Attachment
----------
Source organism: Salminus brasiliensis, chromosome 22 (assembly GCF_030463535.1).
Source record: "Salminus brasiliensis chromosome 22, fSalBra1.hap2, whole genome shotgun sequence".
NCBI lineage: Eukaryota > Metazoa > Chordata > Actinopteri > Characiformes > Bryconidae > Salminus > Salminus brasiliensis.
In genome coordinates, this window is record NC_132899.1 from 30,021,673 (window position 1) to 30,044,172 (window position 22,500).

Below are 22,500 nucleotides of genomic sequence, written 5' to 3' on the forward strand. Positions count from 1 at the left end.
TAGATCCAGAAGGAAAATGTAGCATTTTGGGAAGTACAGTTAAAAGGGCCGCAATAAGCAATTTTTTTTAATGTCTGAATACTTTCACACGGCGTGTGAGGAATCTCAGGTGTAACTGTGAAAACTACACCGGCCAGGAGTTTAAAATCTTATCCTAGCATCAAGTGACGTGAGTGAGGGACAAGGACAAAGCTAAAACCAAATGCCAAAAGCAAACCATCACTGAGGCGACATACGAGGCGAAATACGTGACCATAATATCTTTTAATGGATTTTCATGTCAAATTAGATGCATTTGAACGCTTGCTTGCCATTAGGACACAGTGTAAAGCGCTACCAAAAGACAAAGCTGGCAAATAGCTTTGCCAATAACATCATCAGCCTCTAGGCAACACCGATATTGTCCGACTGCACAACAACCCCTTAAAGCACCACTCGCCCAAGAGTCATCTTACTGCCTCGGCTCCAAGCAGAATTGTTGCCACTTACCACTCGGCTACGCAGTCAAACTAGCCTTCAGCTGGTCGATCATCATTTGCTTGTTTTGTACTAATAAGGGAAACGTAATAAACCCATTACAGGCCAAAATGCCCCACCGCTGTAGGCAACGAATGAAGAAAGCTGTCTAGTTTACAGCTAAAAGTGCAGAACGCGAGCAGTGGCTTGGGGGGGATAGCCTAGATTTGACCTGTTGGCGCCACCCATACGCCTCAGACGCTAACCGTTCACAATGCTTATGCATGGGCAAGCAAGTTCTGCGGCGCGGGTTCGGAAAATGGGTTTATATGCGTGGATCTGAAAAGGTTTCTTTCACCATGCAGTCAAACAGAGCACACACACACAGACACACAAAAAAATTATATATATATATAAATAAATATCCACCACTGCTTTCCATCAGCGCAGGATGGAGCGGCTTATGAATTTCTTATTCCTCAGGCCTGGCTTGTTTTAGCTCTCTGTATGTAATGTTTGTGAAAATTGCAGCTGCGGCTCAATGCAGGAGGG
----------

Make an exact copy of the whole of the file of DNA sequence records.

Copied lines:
Source organism: Salminus brasiliensis, chromosome 22 (assembly GCF_030463535.1).
Source record: "Salminus brasiliensis chromosome 22, fSalBra1.hap2, whole genome shotgun sequence".
NCBI lineage: Eukaryota > Metazoa > Chordata > Actinopteri > Characiformes > Bryconidae > Salminus > Salminus brasiliensis.
In genome coordinates, this window is record NC_132899.1 from 30,021,673 (window position 1) to 30,044,172 (window position 22,500).

Below are 22,500 nucleotides of genomic sequence, written 5' to 3' on the forward strand. Positions count from 1 at the left end.
TAGATCCAGAAGGAAAATGTAGCATTTTGGGAAGTACAGTTAAAAGGGCCGCAATAAGCAATTTTTTTTAATGTCTGAATACTTTCACACGGCGTGTGAGGAATCTCAGGTGTAACTGTGAAAACTACACCGGCCAGGAGTTTAAAATCTTATCCTAGCATCAAGTGACGTGAGTGAGGGACAAGGACAAAGCTAAAACCAAATGCCAAAAGCAAACCATCACTGAGGCGACATACGAGGCGAAATACGTGACCATAATATCTTTTAATGGATTTTCATGTCAAATTAGATGCATTTGAACGCTTGCTTGCCATTAGGACACAGTGTAAAGCGCTACCAAAAGACAAAGCTGGCAAATAGCTTTGCCAATAACATCATCAGCCTCTAGGCAACACCGATATTGTCCGACTGCACAACAACCCCTTAAAGCACCACTCGCCCAAGAGTCATCTTACTGCCTCGGCTCCAAGCAGAATTGTTGCCACTTACCACTCGGCTACGCAGTCAAACTAGCCTTCAGCTGGTCGATCATCATTTGCTTGTTTTGTACTAATAAGGGAAACGTAATAAACCCATTACAGGCCAAAATGCCCCACCGCTGTAGGCAACGAATGAAGAAAGCTGTCTAGTTTACAGCTAAAAGTGCAGAACGCGAGCAGTGGCTTGGGGGGGATAGCCTAGATTTGACCTGTTGGCGCCACCCATACGCCTCAGACGCTAACCGTTCACAATGCTTATGCATGGGCAAGCAAGTTCTGCGGCGCGGGTTCGGAAAATGGGTTTATATGCGTGGATCTGAAAAGGTTTCTTTCACCATGCAGTCAAACAGAGCACACACACACAGACACACAAAAAAATTATATATATATATAAATAAATATCCACCACTGCTTTCCATCAGCGCAGGATGGAGCGGCTTATGAATTTCTTATTCCTCAGGCCTGGCTTGTTTTAGCTCTCTGTATGTAATGTTTGTGAAAATTGCAGCTGCGGCTCAATGCAGGAGGG